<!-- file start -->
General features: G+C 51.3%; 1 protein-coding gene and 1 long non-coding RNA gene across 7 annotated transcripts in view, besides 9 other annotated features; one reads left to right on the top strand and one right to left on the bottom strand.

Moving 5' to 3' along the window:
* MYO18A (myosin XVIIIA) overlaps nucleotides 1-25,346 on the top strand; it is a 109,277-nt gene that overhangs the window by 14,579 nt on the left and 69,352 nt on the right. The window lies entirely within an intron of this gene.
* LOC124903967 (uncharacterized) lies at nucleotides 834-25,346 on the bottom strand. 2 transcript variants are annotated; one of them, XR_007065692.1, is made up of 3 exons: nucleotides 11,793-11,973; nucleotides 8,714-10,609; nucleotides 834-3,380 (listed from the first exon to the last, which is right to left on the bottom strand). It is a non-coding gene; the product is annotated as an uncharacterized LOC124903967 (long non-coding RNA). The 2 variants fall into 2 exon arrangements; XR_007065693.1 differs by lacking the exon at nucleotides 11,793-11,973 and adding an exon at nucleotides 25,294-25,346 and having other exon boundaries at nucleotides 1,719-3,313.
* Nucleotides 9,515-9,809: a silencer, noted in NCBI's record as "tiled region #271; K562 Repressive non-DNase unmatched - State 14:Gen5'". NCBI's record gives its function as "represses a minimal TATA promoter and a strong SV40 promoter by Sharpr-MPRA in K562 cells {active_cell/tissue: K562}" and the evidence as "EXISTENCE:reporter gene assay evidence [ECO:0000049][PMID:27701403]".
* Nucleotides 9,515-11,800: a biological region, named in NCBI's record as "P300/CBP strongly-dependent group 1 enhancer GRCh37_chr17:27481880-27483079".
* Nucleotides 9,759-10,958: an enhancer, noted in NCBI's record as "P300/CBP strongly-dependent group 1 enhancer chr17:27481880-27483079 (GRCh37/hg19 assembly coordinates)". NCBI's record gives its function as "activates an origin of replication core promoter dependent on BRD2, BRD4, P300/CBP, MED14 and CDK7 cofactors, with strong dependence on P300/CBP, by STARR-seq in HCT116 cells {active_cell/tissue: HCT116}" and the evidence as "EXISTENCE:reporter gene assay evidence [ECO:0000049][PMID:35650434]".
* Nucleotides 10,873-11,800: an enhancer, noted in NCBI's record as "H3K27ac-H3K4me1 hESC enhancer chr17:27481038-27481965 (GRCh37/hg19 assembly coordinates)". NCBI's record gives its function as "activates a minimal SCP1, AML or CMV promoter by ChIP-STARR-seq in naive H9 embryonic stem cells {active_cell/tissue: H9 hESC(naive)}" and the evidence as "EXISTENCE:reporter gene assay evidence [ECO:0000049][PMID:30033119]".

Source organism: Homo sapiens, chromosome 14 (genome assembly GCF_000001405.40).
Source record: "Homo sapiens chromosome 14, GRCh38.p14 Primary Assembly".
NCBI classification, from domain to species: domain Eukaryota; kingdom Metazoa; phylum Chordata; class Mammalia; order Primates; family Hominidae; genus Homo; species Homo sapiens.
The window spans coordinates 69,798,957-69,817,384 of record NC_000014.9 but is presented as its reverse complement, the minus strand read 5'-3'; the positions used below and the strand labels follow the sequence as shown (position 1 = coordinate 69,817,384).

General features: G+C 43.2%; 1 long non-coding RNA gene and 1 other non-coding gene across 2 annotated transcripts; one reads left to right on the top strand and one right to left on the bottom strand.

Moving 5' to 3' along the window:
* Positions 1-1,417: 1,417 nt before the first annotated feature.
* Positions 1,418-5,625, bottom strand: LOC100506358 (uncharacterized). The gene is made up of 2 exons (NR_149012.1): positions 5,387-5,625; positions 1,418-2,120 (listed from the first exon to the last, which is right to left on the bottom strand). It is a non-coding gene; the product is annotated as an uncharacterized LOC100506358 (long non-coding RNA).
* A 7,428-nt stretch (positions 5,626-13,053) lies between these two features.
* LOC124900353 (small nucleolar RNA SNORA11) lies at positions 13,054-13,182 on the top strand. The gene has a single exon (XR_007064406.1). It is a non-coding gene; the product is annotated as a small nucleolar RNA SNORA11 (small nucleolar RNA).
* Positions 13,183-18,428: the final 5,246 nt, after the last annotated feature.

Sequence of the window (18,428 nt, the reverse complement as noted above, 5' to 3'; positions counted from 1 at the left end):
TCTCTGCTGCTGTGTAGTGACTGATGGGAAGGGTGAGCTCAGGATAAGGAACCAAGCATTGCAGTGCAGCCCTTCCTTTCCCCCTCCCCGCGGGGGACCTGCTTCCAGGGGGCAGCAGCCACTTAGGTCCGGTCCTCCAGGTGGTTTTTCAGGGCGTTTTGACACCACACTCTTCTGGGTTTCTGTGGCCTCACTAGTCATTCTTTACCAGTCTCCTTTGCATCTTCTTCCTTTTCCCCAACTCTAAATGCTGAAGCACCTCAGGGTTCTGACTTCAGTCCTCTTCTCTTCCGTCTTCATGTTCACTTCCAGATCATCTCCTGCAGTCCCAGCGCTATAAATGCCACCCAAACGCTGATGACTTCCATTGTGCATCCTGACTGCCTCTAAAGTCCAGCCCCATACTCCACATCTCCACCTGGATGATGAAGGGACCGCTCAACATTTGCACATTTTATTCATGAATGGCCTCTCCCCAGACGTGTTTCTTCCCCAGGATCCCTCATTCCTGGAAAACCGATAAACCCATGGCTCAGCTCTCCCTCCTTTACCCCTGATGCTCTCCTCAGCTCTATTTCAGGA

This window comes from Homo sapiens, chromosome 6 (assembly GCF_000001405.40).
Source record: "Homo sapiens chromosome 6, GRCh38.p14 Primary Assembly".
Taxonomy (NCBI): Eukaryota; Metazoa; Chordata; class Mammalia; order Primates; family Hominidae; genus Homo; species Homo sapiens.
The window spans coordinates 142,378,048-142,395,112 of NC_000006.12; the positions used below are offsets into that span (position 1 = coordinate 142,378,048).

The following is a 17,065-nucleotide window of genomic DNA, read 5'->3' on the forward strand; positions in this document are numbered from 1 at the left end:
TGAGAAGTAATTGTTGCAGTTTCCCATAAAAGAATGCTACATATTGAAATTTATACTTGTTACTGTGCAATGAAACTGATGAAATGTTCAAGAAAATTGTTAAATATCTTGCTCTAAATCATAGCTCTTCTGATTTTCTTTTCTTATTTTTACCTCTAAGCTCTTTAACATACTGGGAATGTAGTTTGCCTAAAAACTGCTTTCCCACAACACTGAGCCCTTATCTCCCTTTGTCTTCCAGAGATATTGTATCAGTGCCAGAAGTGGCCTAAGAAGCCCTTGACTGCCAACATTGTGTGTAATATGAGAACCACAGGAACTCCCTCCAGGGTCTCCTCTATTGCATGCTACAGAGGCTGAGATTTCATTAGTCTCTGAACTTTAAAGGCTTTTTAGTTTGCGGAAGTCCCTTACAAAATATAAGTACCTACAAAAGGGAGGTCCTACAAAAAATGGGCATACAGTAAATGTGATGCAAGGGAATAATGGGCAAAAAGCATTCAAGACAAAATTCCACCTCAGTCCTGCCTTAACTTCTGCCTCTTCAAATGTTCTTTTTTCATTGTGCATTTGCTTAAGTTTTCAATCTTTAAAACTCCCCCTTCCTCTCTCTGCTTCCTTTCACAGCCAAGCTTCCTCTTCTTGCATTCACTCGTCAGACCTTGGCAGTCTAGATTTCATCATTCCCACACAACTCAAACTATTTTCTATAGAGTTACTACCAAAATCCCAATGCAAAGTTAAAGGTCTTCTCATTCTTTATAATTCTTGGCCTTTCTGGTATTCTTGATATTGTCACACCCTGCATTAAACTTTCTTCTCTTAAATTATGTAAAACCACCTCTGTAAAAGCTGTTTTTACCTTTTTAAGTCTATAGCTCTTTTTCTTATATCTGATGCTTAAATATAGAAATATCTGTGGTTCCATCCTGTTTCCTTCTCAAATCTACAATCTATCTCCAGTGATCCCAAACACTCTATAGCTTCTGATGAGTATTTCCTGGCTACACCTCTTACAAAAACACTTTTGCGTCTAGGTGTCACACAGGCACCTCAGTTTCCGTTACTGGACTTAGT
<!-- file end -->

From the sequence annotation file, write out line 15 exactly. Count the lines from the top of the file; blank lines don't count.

* Positions 1-1,417: 1,417 nt before the first annotated feature.